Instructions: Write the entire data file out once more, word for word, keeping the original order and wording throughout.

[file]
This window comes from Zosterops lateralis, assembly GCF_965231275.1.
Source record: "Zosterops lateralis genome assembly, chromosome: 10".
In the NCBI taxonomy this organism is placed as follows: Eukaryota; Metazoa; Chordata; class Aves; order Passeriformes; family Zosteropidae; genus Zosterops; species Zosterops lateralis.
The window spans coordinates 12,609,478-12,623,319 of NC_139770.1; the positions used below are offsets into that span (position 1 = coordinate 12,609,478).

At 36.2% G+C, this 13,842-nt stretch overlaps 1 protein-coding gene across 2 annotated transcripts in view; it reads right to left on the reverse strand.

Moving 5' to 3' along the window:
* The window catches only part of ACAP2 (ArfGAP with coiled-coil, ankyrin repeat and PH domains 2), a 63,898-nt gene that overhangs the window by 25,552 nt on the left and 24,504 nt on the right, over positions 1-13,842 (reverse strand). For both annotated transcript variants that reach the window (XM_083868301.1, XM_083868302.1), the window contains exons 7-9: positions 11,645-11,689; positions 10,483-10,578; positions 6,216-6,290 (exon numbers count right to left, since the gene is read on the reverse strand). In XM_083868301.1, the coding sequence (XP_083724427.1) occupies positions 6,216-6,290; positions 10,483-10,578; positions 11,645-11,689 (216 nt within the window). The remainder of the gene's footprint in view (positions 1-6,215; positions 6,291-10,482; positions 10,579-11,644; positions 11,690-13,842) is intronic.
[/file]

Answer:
This window comes from Zosterops lateralis, assembly GCF_965231275.1.
Source record: "Zosterops lateralis genome assembly, chromosome: 10".
In the NCBI taxonomy this organism is placed as follows: Eukaryota; Metazoa; Chordata; class Aves; order Passeriformes; family Zosteropidae; genus Zosterops; species Zosterops lateralis.
The window spans coordinates 12,609,478-12,623,319 of NC_139770.1; the positions used below are offsets into that span (position 1 = coordinate 12,609,478).

At 36.2% G+C, this 13,842-nt stretch overlaps 1 protein-coding gene across 2 annotated transcripts in view; it reads right to left on the reverse strand.

Moving 5' to 3' along the window:
* The window catches only part of ACAP2 (ArfGAP with coiled-coil, ankyrin repeat and PH domains 2), a 63,898-nt gene that overhangs the window by 25,552 nt on the left and 24,504 nt on the right, over positions 1-13,842 (reverse strand). For both annotated transcript variants that reach the window (XM_083868301.1, XM_083868302.1), the window contains exons 7-9: positions 11,645-11,689; positions 10,483-10,578; positions 6,216-6,290 (exon numbers count right to left, since the gene is read on the reverse strand). In XM_083868301.1, the coding sequence (XP_083724427.1) occupies positions 6,216-6,290; positions 10,483-10,578; positions 11,645-11,689 (216 nt within the window). The remainder of the gene's footprint in view (positions 1-6,215; positions 6,291-10,482; positions 10,579-11,644; positions 11,690-13,842) is intronic.